University of Cambridge > Talks.cam > Bioengineering Seminar Series > Directed Growth of CNS Tissue on Engineered and Active Surfaces for Neural Device Application

Directed Growth of CNS Tissue on Engineered and Active Surfaces for Neural Device Application

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Nanopatterning can be a strategy to improve biocompatibility of neural devices to modulate neural cells and reduce astrogliosis. Two different microelectrode materials, poly (methyl methacrylate), PMMA and sapphire are studied from the perspective of understanding cell-material interaction; in the former case to avoid astrocyte reactivity and in the latter case to promote neuronal cell attachment. The nanopatterning in these materials were achieved using nanoimprint lithography or hot embossing for PMMA and via photolithography, reactive sputtering and metal lift off for the case of sapphire with deposited iridium oxide thin film. Results from our investigation confirm that certain nanotopograhy features can be effective in these materials to improve their functionality. Cell-material interactions and biocompatibility of these materials are also addressed using controlled experiments and statistical results.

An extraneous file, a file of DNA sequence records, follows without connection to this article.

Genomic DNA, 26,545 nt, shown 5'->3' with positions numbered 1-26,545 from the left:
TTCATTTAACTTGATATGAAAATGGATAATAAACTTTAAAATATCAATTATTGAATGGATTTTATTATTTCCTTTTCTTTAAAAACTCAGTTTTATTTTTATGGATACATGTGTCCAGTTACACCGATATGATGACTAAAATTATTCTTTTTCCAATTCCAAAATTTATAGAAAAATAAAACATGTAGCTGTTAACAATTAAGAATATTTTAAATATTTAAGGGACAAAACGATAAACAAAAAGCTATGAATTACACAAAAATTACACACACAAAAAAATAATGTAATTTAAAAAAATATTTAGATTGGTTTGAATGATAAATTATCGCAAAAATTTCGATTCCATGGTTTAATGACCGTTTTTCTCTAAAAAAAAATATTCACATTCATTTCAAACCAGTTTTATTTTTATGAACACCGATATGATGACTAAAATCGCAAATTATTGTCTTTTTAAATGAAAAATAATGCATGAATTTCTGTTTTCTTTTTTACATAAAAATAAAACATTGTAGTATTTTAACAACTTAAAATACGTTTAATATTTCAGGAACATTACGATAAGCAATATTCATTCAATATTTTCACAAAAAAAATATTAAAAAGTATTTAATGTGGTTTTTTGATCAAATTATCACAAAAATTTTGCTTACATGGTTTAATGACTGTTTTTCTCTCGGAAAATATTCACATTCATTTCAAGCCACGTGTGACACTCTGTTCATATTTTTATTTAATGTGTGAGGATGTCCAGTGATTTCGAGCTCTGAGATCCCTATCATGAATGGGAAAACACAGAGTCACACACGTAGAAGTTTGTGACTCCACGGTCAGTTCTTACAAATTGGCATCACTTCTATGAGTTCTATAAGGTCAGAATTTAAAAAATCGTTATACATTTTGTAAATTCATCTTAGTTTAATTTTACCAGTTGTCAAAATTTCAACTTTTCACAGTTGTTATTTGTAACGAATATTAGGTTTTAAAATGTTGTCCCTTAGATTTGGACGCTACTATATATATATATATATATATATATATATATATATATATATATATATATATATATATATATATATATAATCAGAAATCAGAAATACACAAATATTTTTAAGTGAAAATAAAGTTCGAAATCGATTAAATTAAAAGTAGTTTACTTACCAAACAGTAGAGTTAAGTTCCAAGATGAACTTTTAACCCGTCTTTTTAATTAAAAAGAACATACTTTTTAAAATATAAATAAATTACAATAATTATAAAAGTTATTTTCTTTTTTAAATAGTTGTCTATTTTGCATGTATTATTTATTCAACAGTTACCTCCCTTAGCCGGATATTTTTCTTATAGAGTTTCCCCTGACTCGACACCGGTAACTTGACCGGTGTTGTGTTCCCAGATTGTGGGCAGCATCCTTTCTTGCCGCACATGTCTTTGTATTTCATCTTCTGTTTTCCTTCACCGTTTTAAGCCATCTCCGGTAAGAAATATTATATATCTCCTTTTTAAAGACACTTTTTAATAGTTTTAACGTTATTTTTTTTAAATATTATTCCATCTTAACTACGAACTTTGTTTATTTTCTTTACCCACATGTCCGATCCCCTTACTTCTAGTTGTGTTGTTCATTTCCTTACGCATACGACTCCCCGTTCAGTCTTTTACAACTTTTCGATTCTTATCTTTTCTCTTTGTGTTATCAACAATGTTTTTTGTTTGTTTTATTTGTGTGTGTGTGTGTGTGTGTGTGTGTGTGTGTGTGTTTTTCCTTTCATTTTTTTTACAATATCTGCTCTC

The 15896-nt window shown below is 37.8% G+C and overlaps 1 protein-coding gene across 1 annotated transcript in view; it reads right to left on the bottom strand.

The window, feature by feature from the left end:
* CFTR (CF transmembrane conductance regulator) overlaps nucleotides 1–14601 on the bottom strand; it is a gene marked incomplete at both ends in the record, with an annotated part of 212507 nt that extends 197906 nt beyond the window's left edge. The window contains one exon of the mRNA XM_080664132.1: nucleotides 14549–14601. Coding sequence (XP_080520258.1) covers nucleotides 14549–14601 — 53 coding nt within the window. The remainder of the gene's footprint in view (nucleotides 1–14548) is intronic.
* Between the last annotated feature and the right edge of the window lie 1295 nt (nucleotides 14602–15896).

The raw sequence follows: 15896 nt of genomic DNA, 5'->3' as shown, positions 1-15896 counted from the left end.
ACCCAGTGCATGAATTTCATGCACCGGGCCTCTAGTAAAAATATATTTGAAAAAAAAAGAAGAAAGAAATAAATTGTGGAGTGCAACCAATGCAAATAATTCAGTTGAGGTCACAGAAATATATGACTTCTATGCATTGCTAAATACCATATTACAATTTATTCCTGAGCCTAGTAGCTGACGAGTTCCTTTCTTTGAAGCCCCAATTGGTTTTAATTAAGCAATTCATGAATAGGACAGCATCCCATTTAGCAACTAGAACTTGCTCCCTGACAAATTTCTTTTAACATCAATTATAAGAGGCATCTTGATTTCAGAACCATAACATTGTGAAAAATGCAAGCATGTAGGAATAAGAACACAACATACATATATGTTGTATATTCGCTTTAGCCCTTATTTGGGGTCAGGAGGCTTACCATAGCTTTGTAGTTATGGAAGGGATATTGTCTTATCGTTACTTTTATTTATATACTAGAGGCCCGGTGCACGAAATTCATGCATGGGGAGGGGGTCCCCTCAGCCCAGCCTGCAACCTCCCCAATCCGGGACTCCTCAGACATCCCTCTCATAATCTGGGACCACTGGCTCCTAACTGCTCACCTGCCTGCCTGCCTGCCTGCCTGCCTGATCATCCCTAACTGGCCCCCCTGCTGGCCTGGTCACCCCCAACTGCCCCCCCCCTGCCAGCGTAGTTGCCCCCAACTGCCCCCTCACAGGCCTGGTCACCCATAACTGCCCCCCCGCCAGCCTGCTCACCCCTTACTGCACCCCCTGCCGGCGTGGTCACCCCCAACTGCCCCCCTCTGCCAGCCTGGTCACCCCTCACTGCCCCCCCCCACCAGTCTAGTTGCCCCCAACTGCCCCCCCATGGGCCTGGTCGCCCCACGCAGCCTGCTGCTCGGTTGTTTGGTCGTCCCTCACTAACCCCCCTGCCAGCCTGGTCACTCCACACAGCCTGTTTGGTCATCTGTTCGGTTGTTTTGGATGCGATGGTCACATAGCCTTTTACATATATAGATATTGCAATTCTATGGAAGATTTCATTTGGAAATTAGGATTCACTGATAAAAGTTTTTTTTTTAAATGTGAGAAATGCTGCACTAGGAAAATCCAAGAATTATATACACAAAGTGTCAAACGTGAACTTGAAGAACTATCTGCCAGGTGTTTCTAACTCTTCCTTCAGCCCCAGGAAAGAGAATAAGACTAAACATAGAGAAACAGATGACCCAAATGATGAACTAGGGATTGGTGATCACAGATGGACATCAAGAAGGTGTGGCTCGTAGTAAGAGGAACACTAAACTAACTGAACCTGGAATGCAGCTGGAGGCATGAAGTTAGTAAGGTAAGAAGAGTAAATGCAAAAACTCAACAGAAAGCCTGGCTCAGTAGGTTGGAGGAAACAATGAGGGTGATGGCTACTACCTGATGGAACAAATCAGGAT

This talk is part of the Bioengineering Seminar Series series.

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